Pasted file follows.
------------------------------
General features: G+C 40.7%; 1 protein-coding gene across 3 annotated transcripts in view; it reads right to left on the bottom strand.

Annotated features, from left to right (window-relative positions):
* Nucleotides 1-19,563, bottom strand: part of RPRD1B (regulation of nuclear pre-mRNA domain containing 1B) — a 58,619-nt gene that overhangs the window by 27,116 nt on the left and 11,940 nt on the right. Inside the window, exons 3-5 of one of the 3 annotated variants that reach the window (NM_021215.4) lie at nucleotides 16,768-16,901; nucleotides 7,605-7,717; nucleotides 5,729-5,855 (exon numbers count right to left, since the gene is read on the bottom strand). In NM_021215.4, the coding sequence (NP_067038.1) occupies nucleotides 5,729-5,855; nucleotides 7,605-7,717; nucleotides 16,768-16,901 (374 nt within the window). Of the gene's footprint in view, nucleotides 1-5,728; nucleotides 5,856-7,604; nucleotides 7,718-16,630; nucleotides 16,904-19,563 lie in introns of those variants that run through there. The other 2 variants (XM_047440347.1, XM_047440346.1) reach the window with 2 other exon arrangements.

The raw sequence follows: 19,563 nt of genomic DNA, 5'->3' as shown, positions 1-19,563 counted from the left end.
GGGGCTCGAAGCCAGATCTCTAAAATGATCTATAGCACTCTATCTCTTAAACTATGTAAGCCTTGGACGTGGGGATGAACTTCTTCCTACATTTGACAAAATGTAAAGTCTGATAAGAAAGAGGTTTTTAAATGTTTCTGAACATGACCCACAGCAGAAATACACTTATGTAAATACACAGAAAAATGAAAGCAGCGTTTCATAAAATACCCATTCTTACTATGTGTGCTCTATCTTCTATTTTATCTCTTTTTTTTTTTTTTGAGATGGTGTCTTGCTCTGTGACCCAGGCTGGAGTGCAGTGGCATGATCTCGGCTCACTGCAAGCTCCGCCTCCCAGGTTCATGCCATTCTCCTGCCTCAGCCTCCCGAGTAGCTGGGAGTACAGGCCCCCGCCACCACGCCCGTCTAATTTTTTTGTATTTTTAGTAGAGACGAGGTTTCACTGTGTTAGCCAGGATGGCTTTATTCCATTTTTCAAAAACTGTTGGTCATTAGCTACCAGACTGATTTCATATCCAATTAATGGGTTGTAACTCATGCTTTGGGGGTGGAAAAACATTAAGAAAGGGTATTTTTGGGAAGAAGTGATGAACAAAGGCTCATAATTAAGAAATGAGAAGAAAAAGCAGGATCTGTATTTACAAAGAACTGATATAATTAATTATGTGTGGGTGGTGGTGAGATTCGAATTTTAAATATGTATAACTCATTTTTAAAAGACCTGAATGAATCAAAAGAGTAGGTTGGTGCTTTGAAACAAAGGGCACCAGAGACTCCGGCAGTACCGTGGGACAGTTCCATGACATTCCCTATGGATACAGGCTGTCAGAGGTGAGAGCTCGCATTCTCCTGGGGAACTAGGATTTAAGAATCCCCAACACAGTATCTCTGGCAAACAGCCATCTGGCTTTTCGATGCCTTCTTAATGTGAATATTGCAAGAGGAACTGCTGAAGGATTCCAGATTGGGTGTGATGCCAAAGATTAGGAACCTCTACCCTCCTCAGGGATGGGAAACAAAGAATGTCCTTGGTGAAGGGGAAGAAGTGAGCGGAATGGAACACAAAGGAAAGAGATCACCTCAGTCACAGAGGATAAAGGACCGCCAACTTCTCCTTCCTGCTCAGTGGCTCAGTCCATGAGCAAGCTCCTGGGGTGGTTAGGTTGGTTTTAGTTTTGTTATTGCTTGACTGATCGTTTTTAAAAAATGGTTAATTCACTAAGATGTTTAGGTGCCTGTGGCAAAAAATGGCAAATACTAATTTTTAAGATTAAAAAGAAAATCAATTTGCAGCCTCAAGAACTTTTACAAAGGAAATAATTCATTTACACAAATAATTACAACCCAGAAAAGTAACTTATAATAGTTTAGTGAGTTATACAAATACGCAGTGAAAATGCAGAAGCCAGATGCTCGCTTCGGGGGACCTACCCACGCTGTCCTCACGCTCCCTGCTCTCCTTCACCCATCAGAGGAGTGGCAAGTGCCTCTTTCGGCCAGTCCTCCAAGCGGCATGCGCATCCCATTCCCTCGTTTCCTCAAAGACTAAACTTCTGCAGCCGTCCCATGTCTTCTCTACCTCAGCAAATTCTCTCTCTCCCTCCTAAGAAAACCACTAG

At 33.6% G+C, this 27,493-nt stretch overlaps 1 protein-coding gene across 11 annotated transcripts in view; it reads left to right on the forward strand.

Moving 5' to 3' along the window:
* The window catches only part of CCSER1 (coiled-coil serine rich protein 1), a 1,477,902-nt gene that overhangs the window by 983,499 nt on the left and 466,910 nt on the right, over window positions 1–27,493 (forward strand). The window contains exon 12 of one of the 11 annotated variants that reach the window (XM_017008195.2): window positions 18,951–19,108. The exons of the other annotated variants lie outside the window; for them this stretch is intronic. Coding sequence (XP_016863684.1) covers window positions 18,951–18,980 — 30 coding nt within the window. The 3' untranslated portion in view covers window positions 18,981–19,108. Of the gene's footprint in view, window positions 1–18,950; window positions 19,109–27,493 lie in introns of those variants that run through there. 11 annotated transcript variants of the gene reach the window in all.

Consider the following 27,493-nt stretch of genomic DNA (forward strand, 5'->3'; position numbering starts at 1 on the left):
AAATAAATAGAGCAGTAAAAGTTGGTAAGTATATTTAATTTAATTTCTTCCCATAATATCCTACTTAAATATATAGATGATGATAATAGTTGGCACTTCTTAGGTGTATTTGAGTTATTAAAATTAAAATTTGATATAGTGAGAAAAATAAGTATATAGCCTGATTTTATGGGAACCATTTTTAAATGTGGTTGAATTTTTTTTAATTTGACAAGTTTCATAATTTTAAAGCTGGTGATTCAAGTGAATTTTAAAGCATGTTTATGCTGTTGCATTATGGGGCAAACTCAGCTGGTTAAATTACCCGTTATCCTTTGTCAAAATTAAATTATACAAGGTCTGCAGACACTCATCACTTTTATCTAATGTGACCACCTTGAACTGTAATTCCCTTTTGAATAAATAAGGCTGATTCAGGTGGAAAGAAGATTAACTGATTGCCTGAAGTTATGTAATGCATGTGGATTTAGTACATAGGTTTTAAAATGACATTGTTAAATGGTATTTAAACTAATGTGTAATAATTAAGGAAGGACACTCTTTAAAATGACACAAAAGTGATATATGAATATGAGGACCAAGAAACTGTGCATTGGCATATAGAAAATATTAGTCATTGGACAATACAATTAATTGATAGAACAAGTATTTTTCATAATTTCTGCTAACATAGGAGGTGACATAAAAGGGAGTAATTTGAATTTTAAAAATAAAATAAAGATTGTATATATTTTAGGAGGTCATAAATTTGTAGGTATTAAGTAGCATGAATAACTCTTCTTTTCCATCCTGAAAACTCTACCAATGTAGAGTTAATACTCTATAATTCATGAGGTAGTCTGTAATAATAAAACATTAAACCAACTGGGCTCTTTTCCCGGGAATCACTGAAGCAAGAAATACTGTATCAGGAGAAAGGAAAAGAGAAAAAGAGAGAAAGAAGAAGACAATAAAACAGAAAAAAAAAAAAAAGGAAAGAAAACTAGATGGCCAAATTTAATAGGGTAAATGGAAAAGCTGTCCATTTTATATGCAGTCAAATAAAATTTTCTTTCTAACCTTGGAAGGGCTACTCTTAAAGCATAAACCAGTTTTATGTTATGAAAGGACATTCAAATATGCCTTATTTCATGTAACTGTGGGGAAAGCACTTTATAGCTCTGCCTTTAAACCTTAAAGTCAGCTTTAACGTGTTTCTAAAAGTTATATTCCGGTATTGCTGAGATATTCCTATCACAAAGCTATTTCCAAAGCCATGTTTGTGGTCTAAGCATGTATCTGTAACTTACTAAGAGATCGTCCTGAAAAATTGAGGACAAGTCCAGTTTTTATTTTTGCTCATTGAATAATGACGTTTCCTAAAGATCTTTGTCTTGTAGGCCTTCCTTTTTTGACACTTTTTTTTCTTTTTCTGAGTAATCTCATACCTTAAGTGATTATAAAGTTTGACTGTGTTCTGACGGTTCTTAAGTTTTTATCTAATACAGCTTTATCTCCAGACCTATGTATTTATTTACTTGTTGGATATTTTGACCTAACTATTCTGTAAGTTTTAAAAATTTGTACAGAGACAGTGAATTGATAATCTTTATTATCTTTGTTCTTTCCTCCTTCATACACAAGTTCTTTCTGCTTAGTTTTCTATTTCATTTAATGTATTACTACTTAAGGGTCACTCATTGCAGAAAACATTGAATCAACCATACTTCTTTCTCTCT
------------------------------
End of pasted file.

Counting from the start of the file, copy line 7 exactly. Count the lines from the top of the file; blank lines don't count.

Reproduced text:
Moving 5' to 3' along the window: